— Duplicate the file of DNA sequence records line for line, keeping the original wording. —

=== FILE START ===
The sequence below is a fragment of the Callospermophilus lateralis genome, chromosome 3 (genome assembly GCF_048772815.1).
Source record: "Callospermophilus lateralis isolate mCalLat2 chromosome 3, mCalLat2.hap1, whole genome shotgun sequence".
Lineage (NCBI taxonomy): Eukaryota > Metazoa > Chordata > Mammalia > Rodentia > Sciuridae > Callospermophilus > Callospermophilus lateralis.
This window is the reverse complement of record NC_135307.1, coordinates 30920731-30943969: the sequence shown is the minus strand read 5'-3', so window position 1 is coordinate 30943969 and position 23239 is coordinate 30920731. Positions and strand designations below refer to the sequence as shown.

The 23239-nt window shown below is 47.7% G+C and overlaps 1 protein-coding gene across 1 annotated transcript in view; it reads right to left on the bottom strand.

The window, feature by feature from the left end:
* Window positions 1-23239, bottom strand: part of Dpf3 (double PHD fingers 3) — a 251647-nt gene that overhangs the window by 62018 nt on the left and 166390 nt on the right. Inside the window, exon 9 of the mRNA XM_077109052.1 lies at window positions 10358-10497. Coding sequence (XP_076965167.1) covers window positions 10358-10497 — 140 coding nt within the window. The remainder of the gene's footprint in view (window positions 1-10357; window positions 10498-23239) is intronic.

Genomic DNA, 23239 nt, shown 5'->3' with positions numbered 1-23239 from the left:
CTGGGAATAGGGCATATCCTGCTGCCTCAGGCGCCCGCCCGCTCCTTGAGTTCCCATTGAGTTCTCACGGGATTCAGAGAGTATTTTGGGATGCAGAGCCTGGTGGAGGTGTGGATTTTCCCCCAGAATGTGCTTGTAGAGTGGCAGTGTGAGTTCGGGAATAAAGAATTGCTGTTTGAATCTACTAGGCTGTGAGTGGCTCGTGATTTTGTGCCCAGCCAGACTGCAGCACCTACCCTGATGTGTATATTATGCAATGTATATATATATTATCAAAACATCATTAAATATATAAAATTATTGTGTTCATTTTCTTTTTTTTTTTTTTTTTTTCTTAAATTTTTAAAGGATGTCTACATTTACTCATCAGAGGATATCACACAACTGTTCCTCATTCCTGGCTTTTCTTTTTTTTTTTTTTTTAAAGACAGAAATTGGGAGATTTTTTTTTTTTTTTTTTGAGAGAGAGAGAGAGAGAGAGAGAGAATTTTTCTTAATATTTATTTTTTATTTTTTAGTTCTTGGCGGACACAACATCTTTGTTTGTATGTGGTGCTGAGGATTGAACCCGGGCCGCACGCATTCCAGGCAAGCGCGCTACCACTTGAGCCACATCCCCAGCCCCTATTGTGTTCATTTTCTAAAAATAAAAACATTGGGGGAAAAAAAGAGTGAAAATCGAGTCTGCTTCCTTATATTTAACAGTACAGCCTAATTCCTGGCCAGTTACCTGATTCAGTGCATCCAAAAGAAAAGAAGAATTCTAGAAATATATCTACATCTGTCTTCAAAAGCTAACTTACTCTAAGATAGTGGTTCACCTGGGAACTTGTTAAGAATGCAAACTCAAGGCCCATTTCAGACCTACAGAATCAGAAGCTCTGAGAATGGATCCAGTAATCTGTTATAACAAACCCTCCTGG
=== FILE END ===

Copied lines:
The sequence below is a fragment of the Callospermophilus lateralis genome, chromosome 3 (genome assembly GCF_048772815.1).
Source record: "Callospermophilus lateralis isolate mCalLat2 chromosome 3, mCalLat2.hap1, whole genome shotgun sequence".
Lineage (NCBI taxonomy): Eukaryota > Metazoa > Chordata > Mammalia > Rodentia > Sciuridae > Callospermophilus > Callospermophilus lateralis.
This window is the reverse complement of record NC_135307.1, coordinates 30920731-30943969: the sequence shown is the minus strand read 5'-3', so window position 1 is coordinate 30943969 and position 23239 is coordinate 30920731. Positions and strand designations below refer to the sequence as shown.

The 23239-nt window shown below is 47.7% G+C and overlaps 1 protein-coding gene across 1 annotated transcript in view; it reads right to left on the bottom strand.

The window, feature by feature from the left end:
* Window positions 1-23239, bottom strand: part of Dpf3 (double PHD fingers 3) — a 251647-nt gene that overhangs the window by 62018 nt on the left and 166390 nt on the right. Inside the window, exon 9 of the mRNA XM_077109052.1 lies at window positions 10358-10497. Coding sequence (XP_076965167.1) covers window positions 10358-10497 — 140 coding nt within the window. The remainder of the gene's footprint in view (window positions 1-10357; window positions 10498-23239) is intronic.

Genomic DNA, 23239 nt, shown 5'->3' with positions numbered 1-23239 from the left:
CTGGGAATAGGGCATATCCTGCTGCCTCAGGCGCCCGCCCGCTCCTTGAGTTCCCATTGAGTTCTCACGGGATTCAGAGAGTATTTTGGGATGCAGAGCCTGGTGGAGGTGTGGATTTTCCCCCAGAATGTGCTTGTAGAGTGGCAGTGTGAGTTCGGGAATAAAGAATTGCTGTTTGAATCTACTAGGCTGTGAGTGGCTCGTGATTTTGTGCCCAGCCAGACTGCAGCACCTACCCTGATGTGTATATTATGCAATGTATATATATATTATCAAAACATCATTAAATATATAAAATTATTGTGTTCATTTTCTTTTTTTTTTTTTTTTTTTCTTAAATTTTTAAAGGATGTCTACATTTACTCATCAGAGGATATCACACAACTGTTCCTCATTCCTGGCTTTTCTTTTTTTTTTTTTTTTAAAGACAGAAATTGGGAGATTTTTTTTTTTTTTTTTTGAGAGAGAGAGAGAGAGAGAGAGAGAATTTTTCTTAATATTTATTTTTTATTTTTTAGTTCTTGGCGGACACAACATCTTTGTTTGTATGTGGTGCTGAGGATTGAACCCGGGCCGCACGCATTCCAGGCAAGCGCGCTACCACTTGAGCCACATCCCCAGCCCCTATTGTGTTCATTTTCTAAAAATAAAAACATTGGGGGAAAAAAAGAGTGAAAATCGAGTCTGCTTCCTTATATTTAACAGTACAGCCTAATTCCTGGCCAGTTACCTGATTCAGTGCATCCAAAAGAAAAGAAGAATTCTAGAAATATATCTACATCTGTCTTCAAAAGCTAACTTACTCTAAGATAGTGGTTCACCTGGGAACTTGTTAAGAATGCAAACTCAAGGCCCATTTCAGACCTACAGAATCAGAAGCTCTGAGAATGGATCCAGTAATCTGTTATAACAAACCCTCCTGG